An article and research paper describe a fast, seemingly magical way to compute the inverse square root (1/sqrt(x)), used in the game Quake.

I’m no graphics expert, but appreciate why square roots are useful. The Pythagorean theorem computes distance between points, and dividing by distance helps normalize vectors. (Normalizing is often just a fancy term for division).

3D games like Quake divide by distance zillions (yes zillions) of times each second, so “minor” performance improvements help immensely. We don’t want to take the square root and divide the regular way: exponentiation and division are really, really expensive for the CPU.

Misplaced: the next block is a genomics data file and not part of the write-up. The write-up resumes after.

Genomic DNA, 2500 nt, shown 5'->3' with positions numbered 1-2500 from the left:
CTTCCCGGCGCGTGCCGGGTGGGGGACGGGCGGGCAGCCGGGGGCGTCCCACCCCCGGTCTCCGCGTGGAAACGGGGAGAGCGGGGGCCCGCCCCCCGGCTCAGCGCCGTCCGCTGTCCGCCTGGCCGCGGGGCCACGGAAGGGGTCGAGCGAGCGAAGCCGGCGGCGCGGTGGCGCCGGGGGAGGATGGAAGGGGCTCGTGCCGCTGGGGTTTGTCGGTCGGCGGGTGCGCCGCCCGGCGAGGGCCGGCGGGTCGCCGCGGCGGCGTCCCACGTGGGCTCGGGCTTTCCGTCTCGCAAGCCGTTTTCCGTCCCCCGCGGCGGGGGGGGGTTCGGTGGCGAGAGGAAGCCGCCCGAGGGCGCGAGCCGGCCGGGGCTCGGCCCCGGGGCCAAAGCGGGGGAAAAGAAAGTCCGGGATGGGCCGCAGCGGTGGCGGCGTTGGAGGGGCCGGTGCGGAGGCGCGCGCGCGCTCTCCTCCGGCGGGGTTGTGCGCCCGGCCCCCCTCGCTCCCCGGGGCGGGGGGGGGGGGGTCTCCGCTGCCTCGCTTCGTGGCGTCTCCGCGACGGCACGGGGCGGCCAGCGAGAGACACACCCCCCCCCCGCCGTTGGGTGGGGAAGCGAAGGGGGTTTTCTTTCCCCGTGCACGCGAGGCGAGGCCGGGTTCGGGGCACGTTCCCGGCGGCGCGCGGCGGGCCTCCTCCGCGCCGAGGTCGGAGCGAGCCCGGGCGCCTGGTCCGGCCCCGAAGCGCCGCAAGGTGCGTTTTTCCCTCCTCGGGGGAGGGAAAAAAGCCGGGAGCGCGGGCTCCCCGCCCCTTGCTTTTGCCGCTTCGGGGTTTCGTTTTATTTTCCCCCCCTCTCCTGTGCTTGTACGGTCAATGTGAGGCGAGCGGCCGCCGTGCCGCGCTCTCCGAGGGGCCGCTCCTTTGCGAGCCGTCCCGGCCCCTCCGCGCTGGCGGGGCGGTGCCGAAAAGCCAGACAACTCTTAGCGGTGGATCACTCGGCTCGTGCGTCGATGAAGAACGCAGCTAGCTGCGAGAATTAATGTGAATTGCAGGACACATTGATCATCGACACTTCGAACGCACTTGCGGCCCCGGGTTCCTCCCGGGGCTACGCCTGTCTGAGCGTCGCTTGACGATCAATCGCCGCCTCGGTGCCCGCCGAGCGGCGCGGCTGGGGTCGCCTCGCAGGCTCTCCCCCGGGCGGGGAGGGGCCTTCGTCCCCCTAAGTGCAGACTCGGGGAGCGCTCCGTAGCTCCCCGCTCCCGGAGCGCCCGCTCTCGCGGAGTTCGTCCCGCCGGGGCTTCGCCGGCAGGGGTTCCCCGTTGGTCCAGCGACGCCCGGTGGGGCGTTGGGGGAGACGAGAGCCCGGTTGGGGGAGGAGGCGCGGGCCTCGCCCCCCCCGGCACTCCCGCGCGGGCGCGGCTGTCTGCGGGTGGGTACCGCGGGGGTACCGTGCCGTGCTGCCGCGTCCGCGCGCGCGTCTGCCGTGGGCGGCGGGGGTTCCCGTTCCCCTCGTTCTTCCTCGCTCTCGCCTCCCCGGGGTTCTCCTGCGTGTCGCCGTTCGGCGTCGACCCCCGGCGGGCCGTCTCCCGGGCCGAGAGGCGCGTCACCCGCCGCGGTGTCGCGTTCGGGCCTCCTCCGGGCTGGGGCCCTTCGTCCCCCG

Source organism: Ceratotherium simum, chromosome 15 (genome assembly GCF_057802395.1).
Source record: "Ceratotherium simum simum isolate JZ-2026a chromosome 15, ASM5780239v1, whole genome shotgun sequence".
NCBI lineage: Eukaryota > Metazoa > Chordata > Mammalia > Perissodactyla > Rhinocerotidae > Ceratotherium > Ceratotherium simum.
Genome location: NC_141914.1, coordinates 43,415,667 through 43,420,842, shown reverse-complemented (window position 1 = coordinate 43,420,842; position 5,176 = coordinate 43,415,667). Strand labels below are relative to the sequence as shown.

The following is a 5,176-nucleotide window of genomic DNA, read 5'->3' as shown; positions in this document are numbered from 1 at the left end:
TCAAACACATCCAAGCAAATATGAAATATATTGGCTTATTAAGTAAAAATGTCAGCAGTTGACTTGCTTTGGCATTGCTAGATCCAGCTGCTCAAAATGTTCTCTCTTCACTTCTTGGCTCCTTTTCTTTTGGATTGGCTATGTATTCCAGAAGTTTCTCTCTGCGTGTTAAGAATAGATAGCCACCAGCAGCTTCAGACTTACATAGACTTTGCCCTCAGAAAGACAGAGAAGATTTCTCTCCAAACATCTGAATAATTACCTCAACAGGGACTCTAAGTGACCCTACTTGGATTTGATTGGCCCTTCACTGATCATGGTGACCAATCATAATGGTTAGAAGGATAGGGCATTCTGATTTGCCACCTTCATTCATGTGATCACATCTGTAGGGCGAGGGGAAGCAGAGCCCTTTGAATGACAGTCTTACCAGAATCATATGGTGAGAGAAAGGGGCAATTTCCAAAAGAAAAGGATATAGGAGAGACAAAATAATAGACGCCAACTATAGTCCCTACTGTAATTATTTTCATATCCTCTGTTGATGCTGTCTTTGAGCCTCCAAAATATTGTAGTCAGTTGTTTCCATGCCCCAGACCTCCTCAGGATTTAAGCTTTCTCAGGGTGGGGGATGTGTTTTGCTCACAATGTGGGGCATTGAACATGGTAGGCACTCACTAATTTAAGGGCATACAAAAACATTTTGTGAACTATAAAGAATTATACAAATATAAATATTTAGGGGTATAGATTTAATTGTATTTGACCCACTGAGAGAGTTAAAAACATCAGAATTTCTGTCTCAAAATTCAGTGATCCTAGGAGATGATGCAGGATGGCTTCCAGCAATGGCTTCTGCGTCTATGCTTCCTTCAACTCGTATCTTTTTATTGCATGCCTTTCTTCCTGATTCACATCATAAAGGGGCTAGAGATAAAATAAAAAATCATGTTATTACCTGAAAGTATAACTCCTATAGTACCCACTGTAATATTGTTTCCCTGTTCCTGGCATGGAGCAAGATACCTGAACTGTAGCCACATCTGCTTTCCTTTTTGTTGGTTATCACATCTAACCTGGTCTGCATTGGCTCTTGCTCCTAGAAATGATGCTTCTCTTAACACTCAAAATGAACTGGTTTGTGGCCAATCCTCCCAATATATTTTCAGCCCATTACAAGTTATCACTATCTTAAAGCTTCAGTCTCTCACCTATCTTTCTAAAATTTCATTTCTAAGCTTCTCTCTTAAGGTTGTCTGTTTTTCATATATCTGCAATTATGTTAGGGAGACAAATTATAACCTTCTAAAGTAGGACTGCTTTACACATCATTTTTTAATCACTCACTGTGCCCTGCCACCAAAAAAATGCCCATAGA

Given these conditions, there is a magic formula to get 1/sqrt(x) found in the game Quake.

float InvSqrt(float x){
float xhalf = 0.5f * x;
int i = *(int*)&x; // store floating-point bits in integer
i = 0x5f3759d5 - (i >> 1); // initial guess for Newton's method
x = *(float*)&i; // convert new bits into float
x = x*(1.5f - xhalf*x*x); // One round of Newton's method
return x;
}

Understanding Quake’s Fast Inverse Square Root (betterexplained.com)

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